of the, king's death. A sheet of
foolscap, on which were hurriedly,
scrawled 'a dozen words, told the
story to the great concourse in the
heart of the empire .
The mourning of the nation for
Edward is not a ceremonial obser
vance, but the genuine expression
of a people for their leader. Ed
ward was to 'the Britons a chief
tain in every sense ; he inspired
confidence as surely as he guided
the destiny of the empire. On
thousands of buildings in London
today, mourning bunting ripplec
on the government buildings, ho
tels, schools, business houses and
stores in the central parts of the
metropolis bore no more crepe
than did the mile upon mile o-
Throughout the city flags flut
tered at half mast.
Whether it was upon the streets
in hotels, outside of Buckingham
palace, or in the clubs, today 's
scenes are such as will never be
forgotten by nay ' who have wit
Silent respect is the keynote of
the people's attitude.
Since the physicians at Buck
ingham admitted the seriousnes
of Edward's illness the streets
have never been cleared of human'
ity, by night or day. Thousands
waited all last night,eager for the
details of the king's condition and
their places were taken by incom
ing airrny from the outer sections
of the city early today. All enter
tainment is under ban, but there
is no need for a formal prohibi
tion. .The people have no heart
for theatres, the opera or sports.
It is prolbable taat the show h6uso
will not reopen for some time . .
The lower courts opened today
only that the judges might ad
journ, with expressions of sorrow
The blow to the social whirl is
keenly felt by American women,
many of whom have 8 already ar
rived or are expected within a
short time. They were e
ik a leading part in the 'sea 1
Besides a notable season - from
the British standpoint, many mem-4
bers of European : royaUy, had.
planned to visit Gre$t - Britain
This fact caused a heavy invasion ,
by American women ot wealth and
; London, May 9. With the
time honored cerejnony of a bril
liant and impressive character
George V this morning was pub
licly proclaimed King of the Unit
ed Kingdom of Great Britain and
Ireland and the British domains
beyond the sea, defender of the
faith and Emperor of India . ...
Sharply at the stroke of 9 four
heralds arrayed in medieval unir
forms of scarlet heavily braided
with gold mounted the balcony of
Friary court at St . James Palace
where Queen Victoria presented
herself to the people upon the .
opening of her memorable reigB
and blew a fanfare through their
Iong silver trumpets '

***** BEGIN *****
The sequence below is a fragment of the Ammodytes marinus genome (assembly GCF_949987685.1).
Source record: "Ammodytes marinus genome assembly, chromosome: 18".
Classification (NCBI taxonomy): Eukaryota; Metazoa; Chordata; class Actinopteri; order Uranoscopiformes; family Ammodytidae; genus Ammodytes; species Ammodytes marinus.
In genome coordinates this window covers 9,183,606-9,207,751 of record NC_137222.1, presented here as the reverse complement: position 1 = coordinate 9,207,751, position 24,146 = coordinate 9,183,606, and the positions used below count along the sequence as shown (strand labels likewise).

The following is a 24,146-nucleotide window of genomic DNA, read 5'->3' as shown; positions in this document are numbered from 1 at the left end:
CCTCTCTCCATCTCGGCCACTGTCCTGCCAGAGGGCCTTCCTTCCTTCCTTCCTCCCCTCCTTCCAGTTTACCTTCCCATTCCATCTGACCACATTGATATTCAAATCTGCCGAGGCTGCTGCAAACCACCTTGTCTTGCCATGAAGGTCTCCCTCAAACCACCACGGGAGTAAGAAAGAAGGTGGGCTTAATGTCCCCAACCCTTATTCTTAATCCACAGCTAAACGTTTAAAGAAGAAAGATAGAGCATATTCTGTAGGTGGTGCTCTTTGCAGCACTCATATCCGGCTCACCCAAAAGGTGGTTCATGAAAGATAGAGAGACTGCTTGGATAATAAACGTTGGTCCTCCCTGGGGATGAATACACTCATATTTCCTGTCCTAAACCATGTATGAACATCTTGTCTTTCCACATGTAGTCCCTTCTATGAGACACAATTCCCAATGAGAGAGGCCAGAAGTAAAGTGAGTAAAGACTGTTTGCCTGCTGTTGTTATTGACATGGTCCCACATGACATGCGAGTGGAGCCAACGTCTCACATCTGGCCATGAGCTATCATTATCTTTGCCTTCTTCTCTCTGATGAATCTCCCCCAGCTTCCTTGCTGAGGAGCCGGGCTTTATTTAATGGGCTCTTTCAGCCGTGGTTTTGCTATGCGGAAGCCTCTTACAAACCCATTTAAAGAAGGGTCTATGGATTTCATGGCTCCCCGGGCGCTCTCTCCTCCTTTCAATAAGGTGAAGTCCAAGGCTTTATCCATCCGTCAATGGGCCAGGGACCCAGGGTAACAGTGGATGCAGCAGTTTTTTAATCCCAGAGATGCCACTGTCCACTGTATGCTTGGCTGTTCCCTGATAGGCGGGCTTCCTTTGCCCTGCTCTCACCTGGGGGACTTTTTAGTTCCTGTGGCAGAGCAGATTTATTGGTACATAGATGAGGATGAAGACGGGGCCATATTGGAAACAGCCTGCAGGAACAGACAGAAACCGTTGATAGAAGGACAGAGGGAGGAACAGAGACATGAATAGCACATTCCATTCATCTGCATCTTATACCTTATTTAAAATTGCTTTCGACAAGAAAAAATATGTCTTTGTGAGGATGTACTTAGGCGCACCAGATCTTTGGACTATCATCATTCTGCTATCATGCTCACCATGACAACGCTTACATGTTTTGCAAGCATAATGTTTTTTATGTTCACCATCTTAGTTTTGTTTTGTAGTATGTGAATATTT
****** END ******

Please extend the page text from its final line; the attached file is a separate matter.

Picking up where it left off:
The precincts of the palace by
this time were "a great , mass of
people, many of, whom could se
cure but the briefest glimpse of
the proceedings. The balconies
and roofs of the ancient palace
which had been draped with red
cloths were reserved for the nota
bles alio of whom were in deepest
mourning. Members of the roya
household, the ministers and their
wives and high officers of State,
all in brilliant uniforms, were
gathered around the court . Gen
eral Sir John D. P. French, with
headquarters staff in full dress
uniform, stood surrounded by a
tronn nf horsft eruards in their red I
tuiaJcis anefbreast plates' of poKsfi
From the windows of Marlboi-!
ough House immediately opposite
the Duke of Cornwall, the young
est heir to the throne, the younger
Prince and Princess Mary watch
ed the ceremony.
The heralds having concludev
their duties, the officers of arms
chief of whom is the Duke of
Norfolk, the hereditary earl mar
shal and chief butler, of England
took their places on the balcony
forming the great heraldic com
pany. None wore mourning, this
having been removoed for the oc
casion. Sir Alfred Scott Gatty,
garter principal king of arms with
the Duke of Norfolk and two offi
cers bearing the staves of officers
stepped to the front of the bal
cony and in a voice which could
be heard across the court and in
the streets adjoining, read the pro
clamation while great throng
stood uncovered in a drizzling
rain. i .
The Duke and Sir Alfred then
called for three cheers for the
King and the people responded
with fairly deafening hurrahs
which were silenced only by the
reappearance of the heralds who
sounded another fanfare. 1
The last note hardly died away
when the band of the Cold Stream
Guards, which had taken up a po
sition in the square, struck up,
vjuu. oil v c mc .u.xu.g .
The young princess from their
point of vantage in the windows
of Marlborough House stood withi
their hands at salute and the offi
cers and troops stood at attention.
, As the national anthem was con
eluded the first gun from the bat
tery in St. James PaTk belched a